From disc jockey to break dancer, DJ Simple jumps back and forth from the two personas on a daily basis, and he wouldn’t have it any other way.
Over nine years ago, J.R. Noble, otherwise known as DJ Simple, began scratching on turntables and becoming familiar with the hip hop scene. Growing up, he fell into it as a hobby from going out with friends and watching other DJs spin.
“Back in the day I was going to raves with friends and I was really into music,” says Noble. “Just by going to (these events), it was just kind of like me being cocky. I was like ‘I could do that.”
From that time on he was hooked. He bought his first turntable and started experimenting and before he knew it he was making quality music – people would get up out of their seats for every time his hand touched to record.
Noble was first introduced to playing music in high school when he played the drums in concert and in in a marching band. He also took every art class available, which inspired him to want to study something in college either art or music related, but later he realized a degree was unnecessary.
“Over the years I did enough with art and music that I didn’t feel I needed to go to school to get better at what I was already doing,” said Noble. “I felt like I wanted to go to school and learn something I wouldn’t have otherwise learned.”
After graduating from high school he delayed his college plans to join the military due to being strapped for cash. Seven years subsequent to serving he moved from his hometown Greensburg, Pennsylvania to Buffalo and got his degree in geology from the University at Buffalo.
In 2007 Noble began attending break dancing classes at Verve Dance Studio in Buffalo. As owner Shane Fry and Noble shared their hobbies, they came up with the idea to create an event incorporating Shane’s knowledge of break dancing and Noble’s DJing skills. Thus, Battle at Buffalo was born.
“We wanted to do something to get the scene going in Buffalo,” said Noble. “Getting more b-boys (break dancers) and kids involved.”
Every last Saturday of the month people from all over New York, nearby states, and even Canada gather to compete in this funk styles and b-boying battle for a cash prize. This family-oriented event welcomes all ages from the community. People have the chance to make new friends, reunite with old friends to work dance moves, and listen to quality old school funk music brought by the one and only DJ Simple.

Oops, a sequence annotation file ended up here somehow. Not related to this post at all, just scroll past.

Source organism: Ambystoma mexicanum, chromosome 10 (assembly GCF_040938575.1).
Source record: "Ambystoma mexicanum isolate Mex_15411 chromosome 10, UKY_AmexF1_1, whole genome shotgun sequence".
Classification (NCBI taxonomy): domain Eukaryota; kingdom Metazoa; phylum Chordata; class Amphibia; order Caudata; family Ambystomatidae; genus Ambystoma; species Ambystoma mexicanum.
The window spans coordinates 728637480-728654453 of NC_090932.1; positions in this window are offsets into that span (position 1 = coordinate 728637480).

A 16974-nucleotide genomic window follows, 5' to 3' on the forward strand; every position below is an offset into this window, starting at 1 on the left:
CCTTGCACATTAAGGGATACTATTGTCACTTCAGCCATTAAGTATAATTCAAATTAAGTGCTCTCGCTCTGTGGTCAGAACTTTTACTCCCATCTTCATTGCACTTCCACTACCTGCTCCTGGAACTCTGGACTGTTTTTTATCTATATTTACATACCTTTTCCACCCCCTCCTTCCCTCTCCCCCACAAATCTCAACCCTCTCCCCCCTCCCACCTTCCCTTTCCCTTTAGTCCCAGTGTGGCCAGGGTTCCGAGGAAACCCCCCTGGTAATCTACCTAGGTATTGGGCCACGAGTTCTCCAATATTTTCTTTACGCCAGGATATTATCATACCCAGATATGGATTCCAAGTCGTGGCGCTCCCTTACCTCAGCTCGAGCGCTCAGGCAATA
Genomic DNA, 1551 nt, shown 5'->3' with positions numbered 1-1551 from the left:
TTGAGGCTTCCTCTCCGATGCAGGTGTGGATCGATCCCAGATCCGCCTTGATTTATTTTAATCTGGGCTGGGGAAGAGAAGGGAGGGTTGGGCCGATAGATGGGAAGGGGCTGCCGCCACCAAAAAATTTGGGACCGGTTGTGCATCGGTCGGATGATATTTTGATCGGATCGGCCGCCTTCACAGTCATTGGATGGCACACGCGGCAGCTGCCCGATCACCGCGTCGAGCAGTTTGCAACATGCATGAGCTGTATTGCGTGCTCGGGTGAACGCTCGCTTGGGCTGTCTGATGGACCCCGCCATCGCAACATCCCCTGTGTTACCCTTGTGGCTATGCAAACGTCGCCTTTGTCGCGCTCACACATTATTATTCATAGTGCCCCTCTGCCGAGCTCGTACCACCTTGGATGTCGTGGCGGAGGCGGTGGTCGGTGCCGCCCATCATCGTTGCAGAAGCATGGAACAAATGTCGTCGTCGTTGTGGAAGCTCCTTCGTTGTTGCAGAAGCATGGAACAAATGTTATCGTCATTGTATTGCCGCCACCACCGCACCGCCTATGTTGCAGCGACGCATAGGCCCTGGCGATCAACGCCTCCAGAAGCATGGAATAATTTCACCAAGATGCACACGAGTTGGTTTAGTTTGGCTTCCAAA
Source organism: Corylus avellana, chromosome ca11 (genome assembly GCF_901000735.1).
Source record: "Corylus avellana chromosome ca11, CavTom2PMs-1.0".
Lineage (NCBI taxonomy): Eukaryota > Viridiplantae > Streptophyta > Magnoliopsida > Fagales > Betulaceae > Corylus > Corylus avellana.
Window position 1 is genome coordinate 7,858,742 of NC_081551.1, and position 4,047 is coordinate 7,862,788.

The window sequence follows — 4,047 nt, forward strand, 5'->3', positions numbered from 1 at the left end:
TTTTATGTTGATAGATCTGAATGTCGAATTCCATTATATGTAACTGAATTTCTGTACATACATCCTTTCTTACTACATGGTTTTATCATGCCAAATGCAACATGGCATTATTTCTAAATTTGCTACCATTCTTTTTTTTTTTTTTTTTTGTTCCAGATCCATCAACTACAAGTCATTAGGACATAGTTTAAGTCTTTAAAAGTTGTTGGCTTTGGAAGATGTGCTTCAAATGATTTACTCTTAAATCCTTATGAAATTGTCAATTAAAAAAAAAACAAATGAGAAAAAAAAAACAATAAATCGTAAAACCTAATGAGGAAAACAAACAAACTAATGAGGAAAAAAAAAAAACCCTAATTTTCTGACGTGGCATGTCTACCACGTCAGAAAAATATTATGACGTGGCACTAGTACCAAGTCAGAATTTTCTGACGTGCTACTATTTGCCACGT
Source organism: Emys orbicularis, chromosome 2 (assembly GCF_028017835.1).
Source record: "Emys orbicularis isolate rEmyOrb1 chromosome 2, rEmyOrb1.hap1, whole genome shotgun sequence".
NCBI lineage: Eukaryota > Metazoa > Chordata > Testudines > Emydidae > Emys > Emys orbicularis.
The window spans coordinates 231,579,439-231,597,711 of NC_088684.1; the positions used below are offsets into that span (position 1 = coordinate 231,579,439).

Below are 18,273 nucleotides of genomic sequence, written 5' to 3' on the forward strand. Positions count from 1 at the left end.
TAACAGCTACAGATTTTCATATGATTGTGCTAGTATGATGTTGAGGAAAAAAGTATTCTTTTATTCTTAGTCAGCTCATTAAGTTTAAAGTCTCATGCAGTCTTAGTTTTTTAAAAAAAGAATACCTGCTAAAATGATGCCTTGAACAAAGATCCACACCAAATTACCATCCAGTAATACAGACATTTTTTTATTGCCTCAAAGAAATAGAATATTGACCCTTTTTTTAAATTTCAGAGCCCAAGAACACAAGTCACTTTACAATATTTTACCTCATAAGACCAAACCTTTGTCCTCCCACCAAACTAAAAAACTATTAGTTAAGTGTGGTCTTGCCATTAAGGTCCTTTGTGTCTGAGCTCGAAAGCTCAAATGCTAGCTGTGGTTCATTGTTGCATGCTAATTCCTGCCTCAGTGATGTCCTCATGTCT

“J.R. plays a huge role in making the battles a success and has been there since the beginning,” said Fry. “It’s a huge luxury having him at the school and it wouldn’t be the same without him.”
Not only does Noble display excellent expertise in DJing, he has delved into the world of b-boy as well. Occasionally he will step out from behind his turntable and break out onto the dance floor to show what he’s accomplished through his study of break dancing.
“We have definitely helped each other grow as dancers,” says Solomon Dixon, a close friend of Noble’s who attends and competes in Battle at Buffalo regularly. “We’ve traveled to Boston, Toronto, Columbus, Chicago, and a bunch of places. I’d say we’ve gone through many life changing experiences together and I can honestly say he’s always been there for me.”
Currently Noble teaches break dancing at the Future Dance Center in Hamburg, NY owned by Gino and Denise Vaccarro – he has been there since September 2007.
“I can say that (J.R.) is very dedicated to his craft both as a teacher and dancer,” said Gino Vaccarro. “His passion is abundant. He is always approaching me about new ways to relate to the kids and get his point across to them.”
The age groups he teaches ranges from eight to 20. Noble says it can often be tough to get the kids to take the dancing seriously, but through different strategies he has discovered ways to keep them more focused.
“Sometimes I’ll have games that we’ll play or I might have little competitions, like who can do the best freeze,” said Noble. “One time I paired them up and they had to come up with their own little routine. They would show it off in class and whoever had the best routine won a prize.”
“It’s all about following your dreams and trying to do what you really want to do with life,” said Noble. “That’s what I’m trying to do right now.”